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Giddy teenager, 16, gallops around on all fours and leaps over ‘fences’ like a show pony

Horsing around! Giddy teenager, 16, gallops around on all fours and leaps over ‘fences’ like a show pony

  • Ava Vogel, 16, from Edmonton, Canada, can jump five feet in the air like a pony
  • She has been practising to jump over fences like a horse for the last six years
  • It started when she was ten and used to jump over the fences with her friends 

A 16-year-old who has mastered the art of jumping over fences like a horse boasts she can run on all fours for more than five minutes.

Ava Vogel, from Edmonton, Canada, has been practising jumping for six years and trains by galloping around her house.

Tucking her hands underneath her chin she leaps in to air, extends her leg, and comes to land on her hands and feet before continuing her gallop. 

She said: ‘It all began when I was ten and started horse-riding – all of my friends would run and jump like horses between events.

She tucks her hands under her chin and propels herself in to the air with her legs. Keeping her legs straight she extends herself over the jump

Ava Vogel, from Edmonton, Canada, has been practising jumping for six years and trains by galloping around her house

Ava Vogel, from Edmonton, Canada, has been practising jumping for six years and trains by galloping around her house

What is a ‘warmblood’ horse?

Generally, warmbloods are calmer and quieter than thoroughbreds which are bred for racing. 

This makes them more suitable for activities like dressage, which requires intense concentration. 

Warmbloods tend to be bred for specific disciplines, such as dressage or jumping. 

Unlike most thoroughbreds, this is their primary, not secondary, sport. 

Source: animals.mom.me 

‘We would jump on the obstacle courses.

‘So I started jumping around and then I found other pages on Instagram of people who would do this hobby.

‘Now, three years later, here I am.’  

Ava says her form is similar to that of warmblood horses, as she became ‘inspired’ by the agility of this breed. 

In a video tutorial, she explains that to master the horse jump one has to first learn to canter fluently, after which you can start practising your jump by keeping your legs straight and your clenched fists close to your chin.

Ava said: ‘It’s a really good way to build up strength and stamina.

On the landing Ava's feet come down on her hands as her arms take the brunt of the force before she continues galloping on all fours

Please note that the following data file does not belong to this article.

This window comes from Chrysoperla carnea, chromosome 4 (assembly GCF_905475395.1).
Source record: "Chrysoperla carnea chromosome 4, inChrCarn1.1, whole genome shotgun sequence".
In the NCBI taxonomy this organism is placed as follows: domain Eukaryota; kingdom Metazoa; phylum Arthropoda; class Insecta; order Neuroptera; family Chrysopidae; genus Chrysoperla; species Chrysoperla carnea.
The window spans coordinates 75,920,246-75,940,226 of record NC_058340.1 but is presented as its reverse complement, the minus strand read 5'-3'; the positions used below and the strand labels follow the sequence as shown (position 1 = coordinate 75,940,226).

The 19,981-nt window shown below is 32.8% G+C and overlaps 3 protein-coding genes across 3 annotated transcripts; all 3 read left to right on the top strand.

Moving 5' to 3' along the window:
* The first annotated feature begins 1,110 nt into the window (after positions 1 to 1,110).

On the landing Ava’s feet come down on her hands as her arms take the brunt of the force before she continues galloping on all fours

Ava says her form is similar to that of warmblood horses, as she became 'inspired' by the agility of this breed

Ava says her form is similar to that of warmblood horses, as she became ‘inspired’ by the agility of this breed

‘There’s a lot of upper body strength involved and you have to build up to that.’ 

She can jump almost three-feet high on four legs, and an impressive five feet on two – almost her own height.

Ava said: ‘People don’t realise how much strength you gain, it can really help with other sports like track.

‘There are no public events for this kind of things, when I was younger I would do this at horse shows, but it’s mainly a private thing.

‘People can have strange reactions when they see this in public.’ 

She can jump almost three-feet high on four legs, and an impressive five feet on two - almost her own height

She can jump almost three-feet high on four legs, and an impressive five feet on two – almost her own height

In a video tutorial, she explains that to master the horse jump one has to first learn to canter fluently, after which you can start practising your jump by keeping your legs straight and your clenched fists close to your chin

In a video tutorial, she explains that to master the horse jump one has to first learn to canter fluently, after which you can start practising your jump by keeping your legs straight and your clenched fists close to your chin

Ava says she can run on all fours for more than five minutes after practising for six years

Ava says she can run on all fours for more than five minutes after practising for six years

Read more at DailyMail.co.uk


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